Oklahoma ranked 50th in its handling of the COVID-19 pandemic compared to other states and the District of Columbia in a nonprofit’s Scorecard on State Health System Performance released late Wednesday.
The Commonwealth Fund is a nonprofit foundation that supports independent research on health policy reform and a high-performance health system. It aims to serve society’s most vulnerable, including those with low incomes, people of color and the uninsured, according to its website.
This is the first of the foundation’s annual surveys — which cover the quality of health care access, service use, cost and health outcomes — to include an assessment of states’ handling of COVID-19 from February 2020 to March 2022.
To reach its rankings, the study featured multiple COVID-19-specific factors, including state vaccination rates, hospital and ICU capacities and excess mortality rates — which are rates that exceed historical norms.
People are also reading…
Oklahoma, for example, is ranked 50th in the U.S. in hospital admissions for confirmed COVID-19 cases, with 2,564 cases per 100,000 individuals as of 2022. The national average is 1,443 cases per 100,000 individuals.
The state is ranked 45th in the U.S. for its number of days of high ICU stress during the COVID-19 pandemic, with 308 days as of 2022. The national average was 112 days.
Oklahoma was also ranked 47th in days of hospital staffing shortages during the COVID-19 pandemic, with 349 days as of 2022. The national average was 50 days.
The state was only behind Mississippi in its overall COVID-19 response, according to the nonprofit.
Commonwealth Fund President David Blumenthal said during a video news conference Wednesday that lower-placing states received the rankings they did because of their relatively slow progress in vaccinating their residents, high COVID hospitalization and ICU levels, and hospital staffing shortages.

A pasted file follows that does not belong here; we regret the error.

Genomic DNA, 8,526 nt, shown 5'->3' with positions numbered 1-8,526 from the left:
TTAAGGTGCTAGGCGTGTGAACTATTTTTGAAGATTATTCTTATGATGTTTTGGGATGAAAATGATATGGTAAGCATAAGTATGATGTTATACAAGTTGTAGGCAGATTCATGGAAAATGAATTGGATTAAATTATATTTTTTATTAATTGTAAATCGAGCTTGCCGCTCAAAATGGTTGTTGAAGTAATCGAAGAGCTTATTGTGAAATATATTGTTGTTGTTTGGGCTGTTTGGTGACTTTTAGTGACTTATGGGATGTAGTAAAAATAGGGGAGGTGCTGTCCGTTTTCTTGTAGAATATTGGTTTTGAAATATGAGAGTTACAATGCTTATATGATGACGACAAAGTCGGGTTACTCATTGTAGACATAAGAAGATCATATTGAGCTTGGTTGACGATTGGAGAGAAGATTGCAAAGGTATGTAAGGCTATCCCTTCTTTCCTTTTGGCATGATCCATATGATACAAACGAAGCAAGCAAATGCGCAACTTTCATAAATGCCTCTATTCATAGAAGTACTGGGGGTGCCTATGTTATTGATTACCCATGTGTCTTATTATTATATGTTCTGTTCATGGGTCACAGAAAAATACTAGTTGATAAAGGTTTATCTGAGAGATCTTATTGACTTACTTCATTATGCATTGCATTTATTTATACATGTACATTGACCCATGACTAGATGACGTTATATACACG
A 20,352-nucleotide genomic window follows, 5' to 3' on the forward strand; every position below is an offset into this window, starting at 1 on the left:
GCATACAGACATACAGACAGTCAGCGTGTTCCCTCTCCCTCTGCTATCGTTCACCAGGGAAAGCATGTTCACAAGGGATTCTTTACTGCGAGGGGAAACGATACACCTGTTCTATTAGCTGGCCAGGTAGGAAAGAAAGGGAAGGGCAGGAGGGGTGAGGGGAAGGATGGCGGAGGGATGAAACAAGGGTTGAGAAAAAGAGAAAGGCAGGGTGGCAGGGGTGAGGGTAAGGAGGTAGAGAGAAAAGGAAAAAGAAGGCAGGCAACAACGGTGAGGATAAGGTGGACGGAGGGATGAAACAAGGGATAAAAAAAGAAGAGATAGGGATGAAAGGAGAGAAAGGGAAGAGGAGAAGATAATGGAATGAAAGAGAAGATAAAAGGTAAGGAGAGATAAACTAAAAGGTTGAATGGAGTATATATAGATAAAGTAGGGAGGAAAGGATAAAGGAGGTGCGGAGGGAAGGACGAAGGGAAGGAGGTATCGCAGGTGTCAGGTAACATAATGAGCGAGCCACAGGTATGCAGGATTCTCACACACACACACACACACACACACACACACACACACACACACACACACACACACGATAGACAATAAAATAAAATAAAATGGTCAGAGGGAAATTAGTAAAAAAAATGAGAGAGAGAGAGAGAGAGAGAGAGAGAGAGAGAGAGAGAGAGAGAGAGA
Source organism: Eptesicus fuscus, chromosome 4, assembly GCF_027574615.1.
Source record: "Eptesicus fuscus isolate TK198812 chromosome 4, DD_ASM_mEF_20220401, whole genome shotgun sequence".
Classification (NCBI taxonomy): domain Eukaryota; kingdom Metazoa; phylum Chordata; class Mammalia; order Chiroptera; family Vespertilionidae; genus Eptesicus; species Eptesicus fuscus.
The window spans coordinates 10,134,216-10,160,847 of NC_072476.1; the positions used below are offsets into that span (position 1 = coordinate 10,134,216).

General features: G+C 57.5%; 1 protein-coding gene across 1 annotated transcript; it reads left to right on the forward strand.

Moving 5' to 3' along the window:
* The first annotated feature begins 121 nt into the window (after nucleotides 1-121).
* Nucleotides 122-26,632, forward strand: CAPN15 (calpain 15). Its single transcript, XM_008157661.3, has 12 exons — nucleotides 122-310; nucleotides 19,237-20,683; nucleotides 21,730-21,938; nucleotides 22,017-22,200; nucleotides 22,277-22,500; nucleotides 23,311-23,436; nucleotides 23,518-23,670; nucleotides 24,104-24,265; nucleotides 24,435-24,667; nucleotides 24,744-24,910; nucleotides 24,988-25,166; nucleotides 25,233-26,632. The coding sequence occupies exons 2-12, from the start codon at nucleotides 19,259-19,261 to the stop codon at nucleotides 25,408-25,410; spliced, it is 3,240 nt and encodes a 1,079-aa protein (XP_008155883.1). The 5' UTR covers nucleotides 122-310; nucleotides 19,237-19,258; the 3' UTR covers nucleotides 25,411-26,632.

Oklahoma hasn’t reached a 70% full-vaccination rate for individuals ages 12 and up, and according to the Oklahoma State Department of Health, only 57.7% of Oklahomans have two shots. According to the Commonwealth Fund study, it took an average of 354 days for the 30 states with 70% full-vaccination rates to reach that point.
Blumenthal said COVID-19 transmission rates are higher in states with lower vaccination rates, creating several issues related to and beyond COVID-19.
“In the absence of vaccines … people who get infected with COVID-19 are more likely to become severely ill, potentially requiring hospitalization and care in an intensive care unit,” Blumenthal said.
“Throughout the pandemic we’ve seen reporting on hospitals that are near breaking points — operating at or near capacity. When hospitals operate under these conditions, patients can get turned away or delay care for non-COVID causes, and staff suffer from high levels of stress.”
Oklahoma has 14,458 reported COVID-related deaths as of June 14. According to the Commonwealth Fund survey, the state has experienced 428 excess deaths per 100,000 individuals, giving it 40th place in the U.S., which averages 345 excess deaths per 100,000.
The study was co-authored by Commonwealth Fund Vice President for Health Care Coverage and Access Sara Collins, who said during the news conference that the scorecard presents potential areas of policy action that could strengthen the nation’s ability to respond to future public health crises.
Examples include the development of a long-term and evidence-based pandemic preparedness strategy, fighting misinformation by strengthening content moderation policies related to matters of public health, and requiring hospitals and other facilities to develop comprehensive disaster response strategies so they can increase short-term capacities and bring on additional staff in emergencies.
“COVID-19 has pushed all states and health systems to their limits, exposing severe gaps in infrastructure and access to care, as our nation faces an ongoing public health crisis,” Blumenthal said. “We must prioritize policy solutions that center equity, safety and health.”
Ultimately, Blumenthal said in a Commonwealth Fund press release that the scorecard’s findings highlight how states with the strongest health care systems had the lowest numbers of preventable deaths.
“This is a wake-up call for states with weaker systems to invest in their health care infrastructures — for both the long term and day to day,” Blumenthal said in the release.